There are many trade-offs to being a nurse as a mother. Sometimes you will miss important events, but as an exchange, you can be home during the week on days that everyone else is working.
As you can see, there are a lot of factors to consider in the discussion regarding “Is nursing a good career for moms?” And many things depend on your current career and childcare situation.
I hope this information is helpful for you if you are a mom who is interested in becoming a nurse (or want to be a nurse mom eventually!) If you have any questions about the information in this post, please reach out to me in the comment section.
Nursing is always a solid career path for people who have compassion for others and a desire to make a difference in the world. For some, it is a calling, but others get into the field of nursing because it offers a stable and fulfilling career path with lots of interesting opportunities.
This is a fantastic time to begin training as a nurse, simply because the need has never been greater. Not only are people living longer than they used to and requiring more care, but many healthcare organizations are already having staffing issues. This is expanding an exciting opportunity for those interested in travel nursing.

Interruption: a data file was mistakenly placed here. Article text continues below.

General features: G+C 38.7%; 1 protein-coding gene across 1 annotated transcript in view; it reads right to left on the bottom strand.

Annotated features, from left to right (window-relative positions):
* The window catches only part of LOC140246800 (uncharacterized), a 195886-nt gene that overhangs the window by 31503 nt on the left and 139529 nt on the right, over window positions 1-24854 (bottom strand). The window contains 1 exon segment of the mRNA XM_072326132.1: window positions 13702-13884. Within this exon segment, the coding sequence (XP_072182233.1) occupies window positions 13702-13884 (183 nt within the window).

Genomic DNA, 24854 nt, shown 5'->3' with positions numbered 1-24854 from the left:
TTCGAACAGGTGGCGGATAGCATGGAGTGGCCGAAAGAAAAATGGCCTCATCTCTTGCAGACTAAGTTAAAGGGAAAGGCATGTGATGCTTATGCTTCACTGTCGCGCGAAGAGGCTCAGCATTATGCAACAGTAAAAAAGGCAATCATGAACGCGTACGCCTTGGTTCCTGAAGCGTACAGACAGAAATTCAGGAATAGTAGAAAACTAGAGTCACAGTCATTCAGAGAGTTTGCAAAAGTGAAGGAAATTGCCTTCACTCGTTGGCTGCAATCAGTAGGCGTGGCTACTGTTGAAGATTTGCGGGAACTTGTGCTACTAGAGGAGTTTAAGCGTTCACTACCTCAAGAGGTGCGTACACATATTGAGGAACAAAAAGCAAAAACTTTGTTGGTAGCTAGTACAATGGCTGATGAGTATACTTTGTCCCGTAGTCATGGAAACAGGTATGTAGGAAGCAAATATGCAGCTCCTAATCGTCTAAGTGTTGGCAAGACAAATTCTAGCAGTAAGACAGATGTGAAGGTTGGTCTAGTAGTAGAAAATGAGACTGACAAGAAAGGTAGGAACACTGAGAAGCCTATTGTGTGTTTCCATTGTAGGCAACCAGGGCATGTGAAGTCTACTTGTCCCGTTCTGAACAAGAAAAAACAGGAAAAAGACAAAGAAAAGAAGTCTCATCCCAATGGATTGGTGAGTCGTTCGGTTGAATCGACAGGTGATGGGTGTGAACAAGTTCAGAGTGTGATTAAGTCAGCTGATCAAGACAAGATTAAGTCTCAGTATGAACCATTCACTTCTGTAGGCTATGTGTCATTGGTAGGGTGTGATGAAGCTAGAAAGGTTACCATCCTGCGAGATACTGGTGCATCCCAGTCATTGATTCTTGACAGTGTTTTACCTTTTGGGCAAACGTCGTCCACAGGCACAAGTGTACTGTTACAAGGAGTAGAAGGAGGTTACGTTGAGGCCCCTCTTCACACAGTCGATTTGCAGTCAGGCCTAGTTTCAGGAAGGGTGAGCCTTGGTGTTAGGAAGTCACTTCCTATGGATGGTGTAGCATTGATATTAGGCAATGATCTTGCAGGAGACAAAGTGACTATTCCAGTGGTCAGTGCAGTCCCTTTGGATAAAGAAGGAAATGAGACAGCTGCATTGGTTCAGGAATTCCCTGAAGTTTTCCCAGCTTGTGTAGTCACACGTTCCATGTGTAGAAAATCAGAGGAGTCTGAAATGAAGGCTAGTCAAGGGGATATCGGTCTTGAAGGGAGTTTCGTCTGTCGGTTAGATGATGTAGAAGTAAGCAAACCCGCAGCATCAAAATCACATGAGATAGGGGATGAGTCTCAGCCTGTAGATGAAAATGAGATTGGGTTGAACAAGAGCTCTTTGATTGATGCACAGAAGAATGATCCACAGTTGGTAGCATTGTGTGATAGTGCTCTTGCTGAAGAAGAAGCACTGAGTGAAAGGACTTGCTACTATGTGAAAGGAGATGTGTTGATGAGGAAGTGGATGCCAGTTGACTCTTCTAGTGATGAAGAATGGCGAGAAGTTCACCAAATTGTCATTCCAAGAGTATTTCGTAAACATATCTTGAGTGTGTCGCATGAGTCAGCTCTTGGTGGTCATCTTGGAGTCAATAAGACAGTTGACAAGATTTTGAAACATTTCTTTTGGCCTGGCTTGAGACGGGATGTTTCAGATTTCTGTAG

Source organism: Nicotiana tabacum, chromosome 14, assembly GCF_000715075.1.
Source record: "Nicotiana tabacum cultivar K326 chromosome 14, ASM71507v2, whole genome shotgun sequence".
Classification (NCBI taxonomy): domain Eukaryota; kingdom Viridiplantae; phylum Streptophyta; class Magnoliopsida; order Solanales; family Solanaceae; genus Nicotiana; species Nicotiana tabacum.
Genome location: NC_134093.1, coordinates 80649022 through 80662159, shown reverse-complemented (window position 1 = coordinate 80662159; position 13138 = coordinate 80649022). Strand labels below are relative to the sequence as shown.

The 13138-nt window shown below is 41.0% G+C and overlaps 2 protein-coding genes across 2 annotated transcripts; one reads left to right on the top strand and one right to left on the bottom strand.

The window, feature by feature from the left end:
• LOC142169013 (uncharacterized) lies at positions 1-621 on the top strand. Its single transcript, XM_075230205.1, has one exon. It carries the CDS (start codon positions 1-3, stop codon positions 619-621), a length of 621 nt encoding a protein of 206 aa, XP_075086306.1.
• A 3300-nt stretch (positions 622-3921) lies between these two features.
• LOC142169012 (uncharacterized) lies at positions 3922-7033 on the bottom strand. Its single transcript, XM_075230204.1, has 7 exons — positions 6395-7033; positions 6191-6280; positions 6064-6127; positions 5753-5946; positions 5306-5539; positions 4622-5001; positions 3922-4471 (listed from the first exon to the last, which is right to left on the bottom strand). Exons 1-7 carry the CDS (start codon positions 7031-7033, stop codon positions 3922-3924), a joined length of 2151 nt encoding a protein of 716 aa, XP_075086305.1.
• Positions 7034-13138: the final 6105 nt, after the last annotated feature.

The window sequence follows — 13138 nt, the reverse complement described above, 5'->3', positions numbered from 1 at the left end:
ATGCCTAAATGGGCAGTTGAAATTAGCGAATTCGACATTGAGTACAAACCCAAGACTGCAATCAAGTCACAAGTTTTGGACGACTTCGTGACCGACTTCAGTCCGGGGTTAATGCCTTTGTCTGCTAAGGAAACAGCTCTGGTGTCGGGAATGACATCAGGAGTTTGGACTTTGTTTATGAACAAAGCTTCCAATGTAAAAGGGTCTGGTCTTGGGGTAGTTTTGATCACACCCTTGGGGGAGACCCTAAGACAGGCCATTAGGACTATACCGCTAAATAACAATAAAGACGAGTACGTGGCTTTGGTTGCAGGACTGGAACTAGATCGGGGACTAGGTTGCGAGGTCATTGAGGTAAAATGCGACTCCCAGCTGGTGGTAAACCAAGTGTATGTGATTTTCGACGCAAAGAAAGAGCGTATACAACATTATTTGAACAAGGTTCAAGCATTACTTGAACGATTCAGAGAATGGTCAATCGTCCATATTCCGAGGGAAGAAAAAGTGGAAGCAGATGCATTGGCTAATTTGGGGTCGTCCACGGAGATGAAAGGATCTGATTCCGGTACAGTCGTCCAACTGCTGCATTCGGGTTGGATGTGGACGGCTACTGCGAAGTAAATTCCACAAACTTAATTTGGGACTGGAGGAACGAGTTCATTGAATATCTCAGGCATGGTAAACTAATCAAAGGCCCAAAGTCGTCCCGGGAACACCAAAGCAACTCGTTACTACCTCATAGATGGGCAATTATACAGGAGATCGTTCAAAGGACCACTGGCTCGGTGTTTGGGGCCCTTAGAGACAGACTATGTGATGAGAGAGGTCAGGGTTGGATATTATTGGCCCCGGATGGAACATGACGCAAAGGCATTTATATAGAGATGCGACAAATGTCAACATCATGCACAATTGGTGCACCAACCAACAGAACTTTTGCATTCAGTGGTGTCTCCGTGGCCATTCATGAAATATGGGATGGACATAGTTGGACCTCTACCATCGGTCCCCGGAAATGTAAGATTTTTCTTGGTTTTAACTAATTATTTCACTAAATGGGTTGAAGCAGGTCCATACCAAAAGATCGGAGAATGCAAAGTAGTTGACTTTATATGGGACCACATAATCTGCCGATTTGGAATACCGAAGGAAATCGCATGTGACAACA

There are many perks to becoming a travel nurse!
What Exactly is a Travel Nurse?
Most nurses work for a specific hospital, school, assisted living facility, or other organization. They are traditionally employed and typically know what to expect regarding the work environment and their colleagues.
On the other hand, travel nurses are temporary staff for hospitals and healthcare facilities all over the country. They take on new assignments every few months (typically in 13-week blocks) and work in hospitals experiencing temporary personnel shortages or a higher-than-expected influx of patients. With shifts occurring in the healthcare industry, the demand is only growing for travel nurses.
Besides traveling around the country and working in different hospitals, travel nurses have the same responsibilities as permanent nurses. They care for patients and take on miscellaneous tasks to help hospitals run. Travel nurses have to adapt to enter a new work environment every few months, but there are several significant perks to being a travel nurse.
One of the best perks of becoming a travel nurse is the pay. Travel nurses generally get new assignments through a nurse contracting firm. This means that they enjoy a great salary from their contracts while also receiving benefits from their contracting firm.
In general, traveling nurses can expect to make around $65,000-90,000 annually, depending on their work and assignment. In addition to this salary, travel nurses might get allowances for temporary housing and living expenses, retirement contributions, health insurance, and even travel reimbursements.
Although travel nursing might not sound as stable as traditional nursing jobs, the truth is that the work is usually plentiful enough for nurses to make a great living on the road. The benefits can be as good or better than those from a permanent post.
Expand Your Personal & Professional Experience
Perks of becoming a travel nurse include: expanding your skills, living in new cities, and learning more money!